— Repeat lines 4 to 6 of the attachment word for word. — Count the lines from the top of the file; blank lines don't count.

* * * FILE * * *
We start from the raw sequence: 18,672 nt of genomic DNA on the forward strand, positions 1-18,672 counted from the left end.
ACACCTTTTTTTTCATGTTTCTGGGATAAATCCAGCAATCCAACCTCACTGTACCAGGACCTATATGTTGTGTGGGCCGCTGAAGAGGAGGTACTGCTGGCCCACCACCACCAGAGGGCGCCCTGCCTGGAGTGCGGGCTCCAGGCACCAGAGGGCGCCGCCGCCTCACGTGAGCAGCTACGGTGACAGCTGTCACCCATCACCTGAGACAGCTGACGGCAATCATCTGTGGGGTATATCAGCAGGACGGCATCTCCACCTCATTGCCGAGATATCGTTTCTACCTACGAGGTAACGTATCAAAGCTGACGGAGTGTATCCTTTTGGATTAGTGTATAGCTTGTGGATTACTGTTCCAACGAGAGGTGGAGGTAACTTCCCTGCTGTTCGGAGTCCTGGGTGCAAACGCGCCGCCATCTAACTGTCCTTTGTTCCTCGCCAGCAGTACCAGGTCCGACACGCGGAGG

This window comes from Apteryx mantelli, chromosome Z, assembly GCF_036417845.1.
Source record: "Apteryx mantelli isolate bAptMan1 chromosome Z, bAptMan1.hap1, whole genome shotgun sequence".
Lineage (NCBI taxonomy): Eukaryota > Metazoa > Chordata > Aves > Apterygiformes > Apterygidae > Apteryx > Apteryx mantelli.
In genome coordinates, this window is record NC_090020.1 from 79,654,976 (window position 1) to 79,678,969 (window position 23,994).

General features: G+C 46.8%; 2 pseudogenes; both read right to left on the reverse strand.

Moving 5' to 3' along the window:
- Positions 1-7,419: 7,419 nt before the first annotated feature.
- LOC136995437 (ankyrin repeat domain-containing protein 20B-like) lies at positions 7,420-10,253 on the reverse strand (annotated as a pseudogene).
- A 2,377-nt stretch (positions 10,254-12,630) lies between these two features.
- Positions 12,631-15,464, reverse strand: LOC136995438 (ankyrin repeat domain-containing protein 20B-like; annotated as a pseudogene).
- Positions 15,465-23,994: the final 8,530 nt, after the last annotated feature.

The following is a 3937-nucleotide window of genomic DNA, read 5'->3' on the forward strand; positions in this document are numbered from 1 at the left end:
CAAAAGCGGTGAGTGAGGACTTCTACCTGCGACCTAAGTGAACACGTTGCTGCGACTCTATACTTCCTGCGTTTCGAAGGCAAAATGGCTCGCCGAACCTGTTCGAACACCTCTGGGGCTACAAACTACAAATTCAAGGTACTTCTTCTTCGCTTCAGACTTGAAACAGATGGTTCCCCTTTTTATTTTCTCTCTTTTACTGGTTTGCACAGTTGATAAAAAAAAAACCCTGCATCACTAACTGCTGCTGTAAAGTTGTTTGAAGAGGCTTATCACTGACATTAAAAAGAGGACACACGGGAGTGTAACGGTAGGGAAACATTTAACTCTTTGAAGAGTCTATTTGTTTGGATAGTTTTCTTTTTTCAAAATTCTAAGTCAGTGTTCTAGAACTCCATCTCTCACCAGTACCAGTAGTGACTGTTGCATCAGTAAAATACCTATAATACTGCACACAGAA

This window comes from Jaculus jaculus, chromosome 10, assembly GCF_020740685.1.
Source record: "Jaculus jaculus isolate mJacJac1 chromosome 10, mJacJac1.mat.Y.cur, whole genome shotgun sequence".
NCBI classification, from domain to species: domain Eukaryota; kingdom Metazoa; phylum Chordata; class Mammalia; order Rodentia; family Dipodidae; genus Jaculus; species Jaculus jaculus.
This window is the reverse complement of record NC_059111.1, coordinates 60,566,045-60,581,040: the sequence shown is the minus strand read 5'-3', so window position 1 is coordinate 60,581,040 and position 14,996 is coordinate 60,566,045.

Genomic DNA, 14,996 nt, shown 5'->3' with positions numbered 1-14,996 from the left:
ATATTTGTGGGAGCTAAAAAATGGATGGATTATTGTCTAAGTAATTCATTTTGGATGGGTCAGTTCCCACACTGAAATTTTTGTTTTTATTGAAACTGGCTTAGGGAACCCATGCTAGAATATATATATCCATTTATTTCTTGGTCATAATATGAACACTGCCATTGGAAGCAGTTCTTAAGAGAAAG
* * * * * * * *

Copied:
Source record: "Apteryx mantelli isolate bAptMan1 chromosome Z, bAptMan1.hap1, whole genome shotgun sequence".
Lineage (NCBI taxonomy): Eukaryota > Metazoa > Chordata > Aves > Apterygiformes > Apterygidae > Apteryx > Apteryx mantelli.
In genome coordinates, this window is record NC_090020.1 from 79,654,976 (window position 1) to 79,678,969 (window position 23,994).